The world economy will continue to be threatened by renewed financial instability because governments in America, Britain, Canada, the EU and other countries will not take the needed steps to control the casino capitalism that takes place in the ‘shadow banking’ institutions. Currencies will still be attacked by financial institutions through shorts on exchange values, as no adequate curbs will be taken to remove this piratical behaviour by the central banks of those countries. Massive sums of money will continue to flow out of countries into the tax-sheltered bank accounts of corporate shareholders, because tax havens will not be properly regulated to make such transactions transparent and regulate the flows (Mitt Romney will continue to ship his income into such tax havens and pay low taxes).
Realism and the Liberal Party:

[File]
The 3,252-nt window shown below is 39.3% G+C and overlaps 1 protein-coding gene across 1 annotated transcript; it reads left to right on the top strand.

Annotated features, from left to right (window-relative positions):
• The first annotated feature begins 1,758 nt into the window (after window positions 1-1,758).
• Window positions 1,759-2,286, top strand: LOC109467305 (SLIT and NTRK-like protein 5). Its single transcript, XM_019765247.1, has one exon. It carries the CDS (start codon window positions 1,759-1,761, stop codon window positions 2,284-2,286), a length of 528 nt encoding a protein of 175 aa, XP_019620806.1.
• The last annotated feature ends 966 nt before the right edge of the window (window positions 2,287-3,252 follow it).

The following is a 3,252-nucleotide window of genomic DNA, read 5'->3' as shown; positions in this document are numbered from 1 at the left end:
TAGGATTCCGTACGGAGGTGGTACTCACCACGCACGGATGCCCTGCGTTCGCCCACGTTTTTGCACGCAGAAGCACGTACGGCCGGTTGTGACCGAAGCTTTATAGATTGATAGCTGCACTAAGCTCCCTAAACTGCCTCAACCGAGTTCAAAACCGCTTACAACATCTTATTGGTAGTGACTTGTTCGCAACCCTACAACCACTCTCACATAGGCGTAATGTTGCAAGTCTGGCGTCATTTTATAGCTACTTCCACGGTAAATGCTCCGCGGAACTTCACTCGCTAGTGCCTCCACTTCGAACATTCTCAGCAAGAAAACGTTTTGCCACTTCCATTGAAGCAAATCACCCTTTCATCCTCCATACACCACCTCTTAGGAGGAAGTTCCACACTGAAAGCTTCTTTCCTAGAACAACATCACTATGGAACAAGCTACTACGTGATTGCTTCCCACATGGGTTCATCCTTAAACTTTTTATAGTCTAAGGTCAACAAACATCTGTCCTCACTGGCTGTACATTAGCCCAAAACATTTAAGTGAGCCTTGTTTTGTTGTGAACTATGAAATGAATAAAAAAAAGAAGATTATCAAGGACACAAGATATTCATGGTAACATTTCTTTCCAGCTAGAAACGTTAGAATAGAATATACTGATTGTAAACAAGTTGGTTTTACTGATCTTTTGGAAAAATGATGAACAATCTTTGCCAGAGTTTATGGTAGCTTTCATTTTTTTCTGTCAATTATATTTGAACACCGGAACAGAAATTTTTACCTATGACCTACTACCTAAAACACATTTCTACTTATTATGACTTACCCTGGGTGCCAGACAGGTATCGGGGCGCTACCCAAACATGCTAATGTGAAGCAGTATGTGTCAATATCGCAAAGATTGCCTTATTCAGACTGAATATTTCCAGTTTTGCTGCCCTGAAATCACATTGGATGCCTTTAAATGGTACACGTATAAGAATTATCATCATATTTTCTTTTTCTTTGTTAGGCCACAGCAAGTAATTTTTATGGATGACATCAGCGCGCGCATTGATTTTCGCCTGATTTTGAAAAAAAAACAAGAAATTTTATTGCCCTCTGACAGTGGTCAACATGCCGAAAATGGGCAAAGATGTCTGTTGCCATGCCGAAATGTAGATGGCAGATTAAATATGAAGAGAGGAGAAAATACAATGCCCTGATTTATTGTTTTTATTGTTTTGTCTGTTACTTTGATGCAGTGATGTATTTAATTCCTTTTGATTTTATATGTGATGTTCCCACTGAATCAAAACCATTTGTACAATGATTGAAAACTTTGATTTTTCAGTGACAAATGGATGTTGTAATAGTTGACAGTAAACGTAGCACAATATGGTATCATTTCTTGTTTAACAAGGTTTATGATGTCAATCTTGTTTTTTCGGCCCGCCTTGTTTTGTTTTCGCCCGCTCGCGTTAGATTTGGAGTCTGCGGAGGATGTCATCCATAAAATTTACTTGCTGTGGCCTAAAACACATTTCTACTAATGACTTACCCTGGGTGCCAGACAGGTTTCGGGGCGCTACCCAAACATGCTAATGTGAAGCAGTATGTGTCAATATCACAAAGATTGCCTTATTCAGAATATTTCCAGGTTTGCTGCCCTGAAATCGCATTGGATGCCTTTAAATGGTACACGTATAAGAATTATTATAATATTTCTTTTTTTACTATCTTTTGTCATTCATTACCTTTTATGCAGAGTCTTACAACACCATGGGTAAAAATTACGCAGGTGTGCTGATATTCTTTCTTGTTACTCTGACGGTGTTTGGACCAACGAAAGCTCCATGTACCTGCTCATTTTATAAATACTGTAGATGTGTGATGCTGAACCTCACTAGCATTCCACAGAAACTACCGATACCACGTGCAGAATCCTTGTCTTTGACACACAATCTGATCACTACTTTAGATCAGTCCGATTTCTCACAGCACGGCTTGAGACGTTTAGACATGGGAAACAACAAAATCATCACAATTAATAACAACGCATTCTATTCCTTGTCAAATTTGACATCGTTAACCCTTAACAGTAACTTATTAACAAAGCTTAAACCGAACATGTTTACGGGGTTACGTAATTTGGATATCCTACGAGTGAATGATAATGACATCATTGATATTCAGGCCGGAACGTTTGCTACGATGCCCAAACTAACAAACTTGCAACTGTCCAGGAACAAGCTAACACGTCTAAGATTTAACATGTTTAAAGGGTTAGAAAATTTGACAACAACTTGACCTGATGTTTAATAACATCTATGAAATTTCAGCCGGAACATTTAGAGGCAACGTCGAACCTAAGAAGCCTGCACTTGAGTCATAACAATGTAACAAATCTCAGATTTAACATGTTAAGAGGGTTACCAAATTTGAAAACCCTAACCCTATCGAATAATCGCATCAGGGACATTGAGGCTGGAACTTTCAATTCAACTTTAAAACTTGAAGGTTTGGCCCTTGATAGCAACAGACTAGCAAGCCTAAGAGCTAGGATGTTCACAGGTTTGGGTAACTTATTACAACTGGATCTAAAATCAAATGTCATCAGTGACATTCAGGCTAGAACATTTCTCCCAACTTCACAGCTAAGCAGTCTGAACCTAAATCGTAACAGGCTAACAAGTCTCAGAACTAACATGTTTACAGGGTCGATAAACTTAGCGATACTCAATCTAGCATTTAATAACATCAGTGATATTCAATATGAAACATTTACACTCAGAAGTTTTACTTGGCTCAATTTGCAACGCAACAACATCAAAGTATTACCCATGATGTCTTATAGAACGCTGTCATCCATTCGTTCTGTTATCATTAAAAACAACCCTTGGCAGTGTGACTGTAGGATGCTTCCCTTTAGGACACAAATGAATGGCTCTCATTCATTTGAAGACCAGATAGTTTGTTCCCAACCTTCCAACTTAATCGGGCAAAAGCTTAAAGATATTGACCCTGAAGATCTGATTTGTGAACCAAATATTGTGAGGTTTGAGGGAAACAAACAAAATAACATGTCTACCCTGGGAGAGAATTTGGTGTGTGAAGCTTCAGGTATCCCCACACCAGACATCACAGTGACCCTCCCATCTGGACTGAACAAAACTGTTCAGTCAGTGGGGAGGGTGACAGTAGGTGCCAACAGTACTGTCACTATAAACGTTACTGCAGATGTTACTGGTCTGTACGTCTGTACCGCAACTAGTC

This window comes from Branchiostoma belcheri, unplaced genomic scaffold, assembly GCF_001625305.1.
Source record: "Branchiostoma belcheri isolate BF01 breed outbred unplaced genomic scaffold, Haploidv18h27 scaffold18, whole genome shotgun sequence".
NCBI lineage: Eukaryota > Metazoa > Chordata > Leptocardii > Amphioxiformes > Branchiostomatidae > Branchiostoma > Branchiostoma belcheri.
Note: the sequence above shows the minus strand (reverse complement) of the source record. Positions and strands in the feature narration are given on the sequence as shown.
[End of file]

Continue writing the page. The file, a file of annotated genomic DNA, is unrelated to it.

The LPC is a party of the good times, as is the NDP.
The natural inclination of both these parties is to be optimistic, to assume that the good times will keep on rolling in, and to concentrate on either a brokerage function (the forte of the LPC over the past few decades) or on more and more income redistribution from the wealthy to the poorer citizens (the Dipper DNA demands this as its one and only economic Commandment). The Chretien/Martin government’s response to the earlier deep recession was to slash federal budgets substantially and download as much as possible of the funding problems on to the provinces and municipalities.